Gas price hikes spur changes

By Melissa Lomenzo

Gas prices are expected to continue rising this year and could
peak at about a $3.50 per gallon in May before any long-term
decreases will be seen, according to the Short-Term Energy Outlook
report.

More students are ridesharing because of high pump prices.
Student carpools at Cal Poly increased about 10 percent in 2006-07
from 55,169 in the previous fiscal year to 60,851, according to the
Parking and Transportation Services Web site.

“I ride my bike more to campus and I carpool a lot more,” said
Dustin Ray, a graduate biology student.

Many students try to arrange their class schedules to decrease
the amount of commuting.

“I’m commuting here with a friend from San Bernardino … that’s
just to help out each other,” said Chris Bland, a first-year civil
engineering student. “It’s a little bit of a drive, so I try to
keep my classes all on Tuesdays and Thursdays here.”

Regular unleaded gasoline prices in the West Coast states are
forecasted to average $3.32 per gallon this year and $3.21 in 2009,
according to the STEO report. The report, released by the Energy
Information Administration, showed an 11.9 percent increase in U.S.
average gas prices from 2006-07.

Decreased demand of gasoline and increased surplus are leading
to slightly lower gas prices, but average gas prices are still much
higher than three years ago when gas prices were less than $2 per
gallon, according to a study by the Congressional Budget
Office.

Higher gas prices can lead to inflation.

“[Gasoline is] a basic commodity, so it’s an input for lots of
goods and services,” said Greg Hunter, an economics professor. “[A
rise in gas prices will] increase the cost of goods and services.
So, it creates inflationary pressure in the economy. High gas
prices make it more likely that the economy will move toward
recession.”

Because Cal Poly is a commuter campus, many students could be
victims to price increases.

“Students and those types of people, particularly ones at a
commuter campus like ours … are probably going to suffer
disproportionately from high gas prices,” Hunter said.

Gas prices are shrinking students’ disposable incomes.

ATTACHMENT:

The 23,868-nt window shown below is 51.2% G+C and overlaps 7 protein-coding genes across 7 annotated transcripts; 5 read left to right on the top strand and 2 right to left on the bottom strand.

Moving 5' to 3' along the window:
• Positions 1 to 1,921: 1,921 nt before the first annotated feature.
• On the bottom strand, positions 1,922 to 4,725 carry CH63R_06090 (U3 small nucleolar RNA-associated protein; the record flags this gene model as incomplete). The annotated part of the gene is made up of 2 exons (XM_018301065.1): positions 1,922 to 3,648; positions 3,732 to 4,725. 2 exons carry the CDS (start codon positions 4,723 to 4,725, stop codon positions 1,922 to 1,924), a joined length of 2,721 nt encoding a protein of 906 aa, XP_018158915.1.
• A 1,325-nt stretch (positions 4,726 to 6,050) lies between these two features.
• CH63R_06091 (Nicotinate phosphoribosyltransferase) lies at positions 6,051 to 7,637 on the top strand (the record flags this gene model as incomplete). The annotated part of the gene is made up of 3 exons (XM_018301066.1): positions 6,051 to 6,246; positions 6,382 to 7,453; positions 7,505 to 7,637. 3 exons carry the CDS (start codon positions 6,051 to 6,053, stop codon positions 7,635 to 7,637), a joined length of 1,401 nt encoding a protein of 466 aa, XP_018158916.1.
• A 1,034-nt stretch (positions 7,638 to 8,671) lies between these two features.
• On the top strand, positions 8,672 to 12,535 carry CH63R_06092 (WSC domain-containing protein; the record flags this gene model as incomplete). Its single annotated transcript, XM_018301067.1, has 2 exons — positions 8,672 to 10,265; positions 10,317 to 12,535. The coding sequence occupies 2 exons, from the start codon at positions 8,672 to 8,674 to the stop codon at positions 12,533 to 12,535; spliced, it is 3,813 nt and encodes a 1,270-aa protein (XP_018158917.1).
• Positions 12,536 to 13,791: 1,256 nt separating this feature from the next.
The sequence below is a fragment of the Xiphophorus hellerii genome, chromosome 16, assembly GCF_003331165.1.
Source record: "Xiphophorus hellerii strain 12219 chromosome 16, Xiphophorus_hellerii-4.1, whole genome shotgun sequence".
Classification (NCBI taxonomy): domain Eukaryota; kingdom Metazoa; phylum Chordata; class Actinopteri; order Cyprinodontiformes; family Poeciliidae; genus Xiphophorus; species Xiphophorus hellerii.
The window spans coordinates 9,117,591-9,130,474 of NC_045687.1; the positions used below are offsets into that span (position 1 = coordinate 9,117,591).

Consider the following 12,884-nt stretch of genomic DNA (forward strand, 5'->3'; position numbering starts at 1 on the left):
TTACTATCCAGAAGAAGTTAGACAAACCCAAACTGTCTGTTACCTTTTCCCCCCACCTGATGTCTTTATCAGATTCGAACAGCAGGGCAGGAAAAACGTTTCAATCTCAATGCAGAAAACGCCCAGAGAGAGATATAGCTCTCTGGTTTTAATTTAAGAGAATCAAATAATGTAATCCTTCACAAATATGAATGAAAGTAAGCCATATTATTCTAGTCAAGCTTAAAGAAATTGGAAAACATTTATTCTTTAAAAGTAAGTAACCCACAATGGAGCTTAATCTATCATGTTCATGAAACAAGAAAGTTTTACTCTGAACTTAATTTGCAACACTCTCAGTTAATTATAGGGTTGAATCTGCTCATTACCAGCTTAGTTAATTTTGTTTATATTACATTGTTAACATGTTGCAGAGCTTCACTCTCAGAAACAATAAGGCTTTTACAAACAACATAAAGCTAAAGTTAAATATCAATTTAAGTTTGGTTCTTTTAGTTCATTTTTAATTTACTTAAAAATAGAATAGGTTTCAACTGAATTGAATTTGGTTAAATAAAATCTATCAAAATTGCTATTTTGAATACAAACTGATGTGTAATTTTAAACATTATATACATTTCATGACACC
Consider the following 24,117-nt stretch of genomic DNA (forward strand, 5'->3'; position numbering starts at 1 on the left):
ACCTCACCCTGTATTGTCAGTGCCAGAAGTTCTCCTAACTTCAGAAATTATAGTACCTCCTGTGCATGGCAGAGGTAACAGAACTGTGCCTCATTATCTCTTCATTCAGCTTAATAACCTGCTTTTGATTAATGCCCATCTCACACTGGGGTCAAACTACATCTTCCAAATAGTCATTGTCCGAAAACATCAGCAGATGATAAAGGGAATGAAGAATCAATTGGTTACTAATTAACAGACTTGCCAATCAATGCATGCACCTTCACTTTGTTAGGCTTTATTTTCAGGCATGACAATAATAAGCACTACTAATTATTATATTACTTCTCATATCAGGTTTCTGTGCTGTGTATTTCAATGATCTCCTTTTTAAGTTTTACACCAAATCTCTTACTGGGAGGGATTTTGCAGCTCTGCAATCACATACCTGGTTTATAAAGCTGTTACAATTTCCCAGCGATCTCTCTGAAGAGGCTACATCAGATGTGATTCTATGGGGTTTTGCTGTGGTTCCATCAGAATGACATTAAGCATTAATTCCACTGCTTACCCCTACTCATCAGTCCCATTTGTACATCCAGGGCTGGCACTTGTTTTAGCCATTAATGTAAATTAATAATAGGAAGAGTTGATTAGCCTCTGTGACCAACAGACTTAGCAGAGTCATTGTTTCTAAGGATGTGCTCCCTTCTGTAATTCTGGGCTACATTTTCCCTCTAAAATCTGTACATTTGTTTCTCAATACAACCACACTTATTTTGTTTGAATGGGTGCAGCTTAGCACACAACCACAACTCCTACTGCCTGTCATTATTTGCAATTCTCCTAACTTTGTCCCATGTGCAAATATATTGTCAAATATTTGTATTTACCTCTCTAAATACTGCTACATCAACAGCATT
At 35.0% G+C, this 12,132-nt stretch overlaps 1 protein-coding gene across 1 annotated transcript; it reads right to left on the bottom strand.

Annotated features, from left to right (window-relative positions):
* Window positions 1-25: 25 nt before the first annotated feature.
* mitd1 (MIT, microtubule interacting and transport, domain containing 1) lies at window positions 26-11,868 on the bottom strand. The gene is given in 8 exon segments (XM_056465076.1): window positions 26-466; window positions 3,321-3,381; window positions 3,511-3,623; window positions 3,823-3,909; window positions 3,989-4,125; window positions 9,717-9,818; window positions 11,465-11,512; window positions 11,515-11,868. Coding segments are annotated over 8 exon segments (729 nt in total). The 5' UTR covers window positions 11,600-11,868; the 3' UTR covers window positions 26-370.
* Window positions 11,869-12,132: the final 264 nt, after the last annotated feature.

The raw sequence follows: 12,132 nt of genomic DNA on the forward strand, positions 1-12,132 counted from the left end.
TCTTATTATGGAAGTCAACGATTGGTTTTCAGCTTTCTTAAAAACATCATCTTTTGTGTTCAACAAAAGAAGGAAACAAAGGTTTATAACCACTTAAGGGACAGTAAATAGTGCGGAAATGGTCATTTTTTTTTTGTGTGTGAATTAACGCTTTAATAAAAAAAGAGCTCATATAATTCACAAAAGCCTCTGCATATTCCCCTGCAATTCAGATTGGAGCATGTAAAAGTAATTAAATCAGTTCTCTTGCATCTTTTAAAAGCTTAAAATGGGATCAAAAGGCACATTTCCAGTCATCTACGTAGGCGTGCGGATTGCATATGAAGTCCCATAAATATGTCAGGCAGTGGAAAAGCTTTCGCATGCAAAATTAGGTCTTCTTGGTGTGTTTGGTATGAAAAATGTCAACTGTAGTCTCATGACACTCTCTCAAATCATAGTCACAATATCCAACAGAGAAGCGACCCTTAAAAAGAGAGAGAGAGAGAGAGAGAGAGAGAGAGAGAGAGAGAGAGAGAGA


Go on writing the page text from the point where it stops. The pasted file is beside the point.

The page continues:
“Consumers have less disposable income because it’s getting
sucked up into higher gas prices and other goods and services are
becoming more expensive,” Hunter said.

Cutting back on expenses other than transportation is necessary
for some students because most of the commuting they do is to work
and school.

“It adds up [to] a lot of money each month … money you could
be spending for other things,” said Gina Jennings, a fourth-year
English student. “I just decide not to go out shopping as much [and
buy] stuff that’s unnecessary.”

The West Texas Intermediate crude oil prices, which account for
about half the cost of retail gasoline, are estimated to average
$87 per barrel this year, which is about $15 more per barrel than
last year, according to the EIA report.

“I’m kind of concerned that the continuing trend is going to
cause a lot of problems in the future,” said Chris Waters, a
fourth-year biology student. “[I’m] going to have to trim back on
spending … go out less [and] try to find cheaper alternatives to
things I buy.”

Some students, however, are not bothered by rising gas
prices.

“I don’t think they affect me very much,” said Amanda Spikerman,
a fourth-year animal science student. “I have a very small
car.”

Gas price hikes spur changes

Photo Illustration by Lucio Villa

Gas price hikes spur changes

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